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Cannon Ball 2



Cannon Ball 2 was a high-density satellite designed to obtain density data at very low altitudes (100 km). A specially developed accelerometer mounted at the center of this spherical satellite was used to measure satellite accelerations from which density was calculated. Determinations of density vs latitude, season, time of day, solar flux, and magnetic activity were made. A 136.53 MHz transmitting beacon was also mounted on the spacecraft to permit accurate tracking from the ground. Thus, density was also calculated from careful ground observations of satellite positions, and the results of these calculations were compared with the onboard measurements. The spacecraft was a 65-cm hollow sphere with a 7.5-cm thick wall. The outer surface of the sphere was entirely covered with 4800 solar cells except for a 5-cm-wide band at the equator that was used for antennas and a small clear area used for support pins. Four steel tape antennas for VHF telemetry, tracking, and command systems, two turnstile antennas for a c-band transponder, two aspect sensors, and four mounting pins protruded from the 5-cm band. The spacecraft telemetry system could be commanded in either a real-time of a recorder playback mode or in a combination of these two modes. The tape recorder, having an 18-to-1 playback-to-record ratio, could be commanded to continuously record 90 min (approximately one orbit) of data or to record 30 min of data near perigee for each of three consecutive orbits. The spacecraft was successfully launched as part of a composite payload consisting of three other satellites -- OV1-20, OV1-21, and Musket Ball. The satellite performed normally after launch until it reentered the earth's atmosphere on January 31, 1972.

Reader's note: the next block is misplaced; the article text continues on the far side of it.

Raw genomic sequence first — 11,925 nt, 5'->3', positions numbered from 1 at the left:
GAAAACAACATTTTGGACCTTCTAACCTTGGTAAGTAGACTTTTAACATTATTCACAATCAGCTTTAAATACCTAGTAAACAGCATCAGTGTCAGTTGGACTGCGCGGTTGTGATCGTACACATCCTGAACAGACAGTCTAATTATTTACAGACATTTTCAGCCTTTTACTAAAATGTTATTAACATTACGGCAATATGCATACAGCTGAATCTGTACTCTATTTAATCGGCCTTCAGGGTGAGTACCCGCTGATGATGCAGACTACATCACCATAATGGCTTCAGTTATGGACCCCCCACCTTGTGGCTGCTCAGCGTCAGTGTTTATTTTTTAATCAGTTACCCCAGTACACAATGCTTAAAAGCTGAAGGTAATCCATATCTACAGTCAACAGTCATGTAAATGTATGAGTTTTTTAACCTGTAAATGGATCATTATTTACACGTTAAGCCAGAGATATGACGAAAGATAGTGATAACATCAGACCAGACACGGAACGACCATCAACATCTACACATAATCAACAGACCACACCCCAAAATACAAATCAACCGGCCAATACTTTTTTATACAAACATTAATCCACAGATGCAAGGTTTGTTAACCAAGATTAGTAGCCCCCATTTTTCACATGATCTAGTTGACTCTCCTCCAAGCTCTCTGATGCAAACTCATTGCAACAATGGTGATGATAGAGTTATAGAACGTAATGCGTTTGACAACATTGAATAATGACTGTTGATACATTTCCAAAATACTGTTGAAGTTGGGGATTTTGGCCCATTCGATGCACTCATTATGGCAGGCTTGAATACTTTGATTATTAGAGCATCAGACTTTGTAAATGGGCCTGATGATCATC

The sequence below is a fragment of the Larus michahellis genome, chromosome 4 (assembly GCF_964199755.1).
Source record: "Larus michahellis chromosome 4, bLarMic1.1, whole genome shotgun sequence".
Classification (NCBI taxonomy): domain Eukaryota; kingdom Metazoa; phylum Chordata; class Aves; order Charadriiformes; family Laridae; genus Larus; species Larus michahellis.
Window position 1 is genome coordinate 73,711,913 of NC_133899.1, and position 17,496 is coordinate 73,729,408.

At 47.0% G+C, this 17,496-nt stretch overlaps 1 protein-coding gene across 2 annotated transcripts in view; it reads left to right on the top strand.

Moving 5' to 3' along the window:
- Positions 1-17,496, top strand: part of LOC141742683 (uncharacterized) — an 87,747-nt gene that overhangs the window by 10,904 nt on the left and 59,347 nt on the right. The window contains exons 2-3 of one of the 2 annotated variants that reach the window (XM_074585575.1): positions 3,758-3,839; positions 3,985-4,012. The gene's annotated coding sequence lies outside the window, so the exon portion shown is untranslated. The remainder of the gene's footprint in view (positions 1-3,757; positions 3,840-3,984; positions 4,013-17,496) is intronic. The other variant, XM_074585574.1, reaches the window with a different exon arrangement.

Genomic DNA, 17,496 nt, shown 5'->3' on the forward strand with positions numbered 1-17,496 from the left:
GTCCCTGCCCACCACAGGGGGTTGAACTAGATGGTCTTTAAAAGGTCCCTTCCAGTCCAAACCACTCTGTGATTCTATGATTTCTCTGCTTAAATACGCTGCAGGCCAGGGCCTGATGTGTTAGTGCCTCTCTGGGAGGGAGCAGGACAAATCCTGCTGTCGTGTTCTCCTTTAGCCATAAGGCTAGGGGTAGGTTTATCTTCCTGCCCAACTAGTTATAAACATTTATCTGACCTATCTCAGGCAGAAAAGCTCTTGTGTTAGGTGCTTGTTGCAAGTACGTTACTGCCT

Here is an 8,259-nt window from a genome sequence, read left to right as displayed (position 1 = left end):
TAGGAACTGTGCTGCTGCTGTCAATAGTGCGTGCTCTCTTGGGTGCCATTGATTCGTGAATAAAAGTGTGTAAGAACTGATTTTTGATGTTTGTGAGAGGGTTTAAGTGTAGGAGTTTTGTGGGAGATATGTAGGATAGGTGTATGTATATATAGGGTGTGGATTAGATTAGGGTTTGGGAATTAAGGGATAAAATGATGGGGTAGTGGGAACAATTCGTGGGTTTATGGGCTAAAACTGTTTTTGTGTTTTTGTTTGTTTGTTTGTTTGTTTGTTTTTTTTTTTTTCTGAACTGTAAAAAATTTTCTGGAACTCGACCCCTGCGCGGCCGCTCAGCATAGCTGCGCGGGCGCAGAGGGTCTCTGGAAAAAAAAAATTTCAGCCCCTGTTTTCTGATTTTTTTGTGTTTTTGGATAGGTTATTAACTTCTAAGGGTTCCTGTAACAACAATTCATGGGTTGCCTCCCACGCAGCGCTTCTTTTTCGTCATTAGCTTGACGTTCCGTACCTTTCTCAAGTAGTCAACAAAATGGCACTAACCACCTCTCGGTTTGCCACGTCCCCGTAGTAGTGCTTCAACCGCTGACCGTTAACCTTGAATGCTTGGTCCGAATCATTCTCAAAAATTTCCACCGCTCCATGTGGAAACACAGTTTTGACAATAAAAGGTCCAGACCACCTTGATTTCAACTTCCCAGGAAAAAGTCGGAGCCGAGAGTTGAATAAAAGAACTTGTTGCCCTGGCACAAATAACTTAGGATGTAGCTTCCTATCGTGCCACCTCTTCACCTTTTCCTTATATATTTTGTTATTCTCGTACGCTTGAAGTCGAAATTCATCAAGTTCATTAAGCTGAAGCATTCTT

Alternate Names

  • 05382
  • CannonBall2
  • Low Altitude Density Sat
  • OAR 901
  • SESP 70-2C

Facts in Brief

Launch Date: 1971-08-07
Launch Vehicle: Atlas
Launch Site: Vandenberg AFB, United States
Mass: 364 kg

Funding Agency

  • Department of Defense-Department of the Air Force (United States)


  • Engineering
  • Earth Science

Additional Information

Questions and comments about this spacecraft can be directed to: Coordinated Request and User Support Office



NameRoleOriginal AffiliationE-mail
Mr. C. H. ReynoldsProject ManagerPhillips Laboratory (nee USAF Geophysics Lab, nee Cambridge Labs)
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